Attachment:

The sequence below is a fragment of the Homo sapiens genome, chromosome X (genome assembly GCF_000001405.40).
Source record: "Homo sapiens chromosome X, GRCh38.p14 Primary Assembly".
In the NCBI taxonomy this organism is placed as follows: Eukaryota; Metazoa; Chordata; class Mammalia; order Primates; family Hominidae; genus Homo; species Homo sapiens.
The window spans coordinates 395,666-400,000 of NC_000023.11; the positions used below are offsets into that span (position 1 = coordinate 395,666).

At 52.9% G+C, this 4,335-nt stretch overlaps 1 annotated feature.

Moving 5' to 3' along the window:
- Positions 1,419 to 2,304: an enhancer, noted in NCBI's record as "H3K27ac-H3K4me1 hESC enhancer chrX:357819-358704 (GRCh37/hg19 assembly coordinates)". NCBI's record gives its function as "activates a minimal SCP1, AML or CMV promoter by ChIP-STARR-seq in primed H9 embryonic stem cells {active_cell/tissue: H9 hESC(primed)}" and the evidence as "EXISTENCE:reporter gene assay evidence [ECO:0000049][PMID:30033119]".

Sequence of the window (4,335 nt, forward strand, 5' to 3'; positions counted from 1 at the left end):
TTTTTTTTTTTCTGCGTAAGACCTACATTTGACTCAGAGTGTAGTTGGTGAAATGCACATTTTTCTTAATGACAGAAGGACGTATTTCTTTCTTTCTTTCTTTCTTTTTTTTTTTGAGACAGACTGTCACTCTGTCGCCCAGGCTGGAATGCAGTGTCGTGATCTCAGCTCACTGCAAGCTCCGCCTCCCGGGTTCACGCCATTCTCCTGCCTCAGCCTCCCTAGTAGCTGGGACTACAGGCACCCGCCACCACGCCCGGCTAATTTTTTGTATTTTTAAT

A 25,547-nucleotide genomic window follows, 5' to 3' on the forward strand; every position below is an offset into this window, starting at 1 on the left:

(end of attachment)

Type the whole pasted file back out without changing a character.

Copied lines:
The sequence below is a fragment of the Homo sapiens genome, chromosome X (genome assembly GCF_000001405.40).
Source record: "Homo sapiens chromosome X, GRCh38.p14 Primary Assembly".
In the NCBI taxonomy this organism is placed as follows: Eukaryota; Metazoa; Chordata; class Mammalia; order Primates; family Hominidae; genus Homo; species Homo sapiens.
The window spans coordinates 395,666-400,000 of NC_000023.11; the positions used below are offsets into that span (position 1 = coordinate 395,666).

At 52.9% G+C, this 4,335-nt stretch overlaps 1 annotated feature.

Moving 5' to 3' along the window:
- Positions 1,419 to 2,304: an enhancer, noted in NCBI's record as "H3K27ac-H3K4me1 hESC enhancer chrX:357819-358704 (GRCh37/hg19 assembly coordinates)". NCBI's record gives its function as "activates a minimal SCP1, AML or CMV promoter by ChIP-STARR-seq in primed H9 embryonic stem cells {active_cell/tissue: H9 hESC(primed)}" and the evidence as "EXISTENCE:reporter gene assay evidence [ECO:0000049][PMID:30033119]".

Sequence of the window (4,335 nt, forward strand, 5' to 3'; positions counted from 1 at the left end):
TTTTTTTTTTTCTGCGTAAGACCTACATTTGACTCAGAGTGTAGTTGGTGAAATGCACATTTTTCTTAATGACAGAAGGACGTATTTCTTTCTTTCTTTCTTTCTTTTTTTTTTTGAGACAGACTGTCACTCTGTCGCCCAGGCTGGAATGCAGTGTCGTGATCTCAGCTCACTGCAAGCTCCGCCTCCCGGGTTCACGCCATTCTCCTGCCTCAGCCTCCCTAGTAGCTGGGACTACAGGCACCCGCCACCACGCCCGGCTAATTTTTTGTATTTTTAAT

A 25,547-nucleotide genomic window follows, 5' to 3' on the forward strand; every position below is an offset into this window, starting at 1 on the left: